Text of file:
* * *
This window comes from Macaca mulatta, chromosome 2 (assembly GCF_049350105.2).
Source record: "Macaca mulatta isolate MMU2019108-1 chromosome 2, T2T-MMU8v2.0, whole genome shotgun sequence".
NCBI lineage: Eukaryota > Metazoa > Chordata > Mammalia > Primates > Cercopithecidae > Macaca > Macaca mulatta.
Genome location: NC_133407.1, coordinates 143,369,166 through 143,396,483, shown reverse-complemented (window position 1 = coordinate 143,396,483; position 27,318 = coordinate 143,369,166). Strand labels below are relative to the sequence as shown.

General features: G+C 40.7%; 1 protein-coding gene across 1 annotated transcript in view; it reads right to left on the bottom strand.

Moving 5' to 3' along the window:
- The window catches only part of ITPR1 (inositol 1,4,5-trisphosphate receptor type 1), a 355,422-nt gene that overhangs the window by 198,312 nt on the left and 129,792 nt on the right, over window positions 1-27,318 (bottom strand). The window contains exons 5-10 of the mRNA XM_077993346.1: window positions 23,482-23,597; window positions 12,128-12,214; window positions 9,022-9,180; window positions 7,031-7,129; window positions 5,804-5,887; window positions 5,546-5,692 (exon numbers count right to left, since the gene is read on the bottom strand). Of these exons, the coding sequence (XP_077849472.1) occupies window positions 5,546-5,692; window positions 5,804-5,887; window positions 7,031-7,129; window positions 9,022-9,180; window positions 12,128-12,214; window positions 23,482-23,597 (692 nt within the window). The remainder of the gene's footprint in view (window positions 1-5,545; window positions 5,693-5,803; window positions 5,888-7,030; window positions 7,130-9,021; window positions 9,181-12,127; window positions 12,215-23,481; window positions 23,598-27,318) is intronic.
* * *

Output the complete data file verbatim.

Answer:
This window comes from Macaca mulatta, chromosome 2 (assembly GCF_049350105.2).
Source record: "Macaca mulatta isolate MMU2019108-1 chromosome 2, T2T-MMU8v2.0, whole genome shotgun sequence".
NCBI lineage: Eukaryota > Metazoa > Chordata > Mammalia > Primates > Cercopithecidae > Macaca > Macaca mulatta.
Genome location: NC_133407.1, coordinates 143,369,166 through 143,396,483, shown reverse-complemented (window position 1 = coordinate 143,396,483; position 27,318 = coordinate 143,369,166). Strand labels below are relative to the sequence as shown.

General features: G+C 40.7%; 1 protein-coding gene across 1 annotated transcript in view; it reads right to left on the bottom strand.

Moving 5' to 3' along the window:
- The window catches only part of ITPR1 (inositol 1,4,5-trisphosphate receptor type 1), a 355,422-nt gene that overhangs the window by 198,312 nt on the left and 129,792 nt on the right, over window positions 1-27,318 (bottom strand). The window contains exons 5-10 of the mRNA XM_077993346.1: window positions 23,482-23,597; window positions 12,128-12,214; window positions 9,022-9,180; window positions 7,031-7,129; window positions 5,804-5,887; window positions 5,546-5,692 (exon numbers count right to left, since the gene is read on the bottom strand). Of these exons, the coding sequence (XP_077849472.1) occupies window positions 5,546-5,692; window positions 5,804-5,887; window positions 7,031-7,129; window positions 9,022-9,180; window positions 12,128-12,214; window positions 23,482-23,597 (692 nt within the window). The remainder of the gene's footprint in view (window positions 1-5,545; window positions 5,693-5,803; window positions 5,888-7,030; window positions 7,130-9,021; window positions 9,181-12,127; window positions 12,215-23,481; window positions 23,598-27,318) is intronic.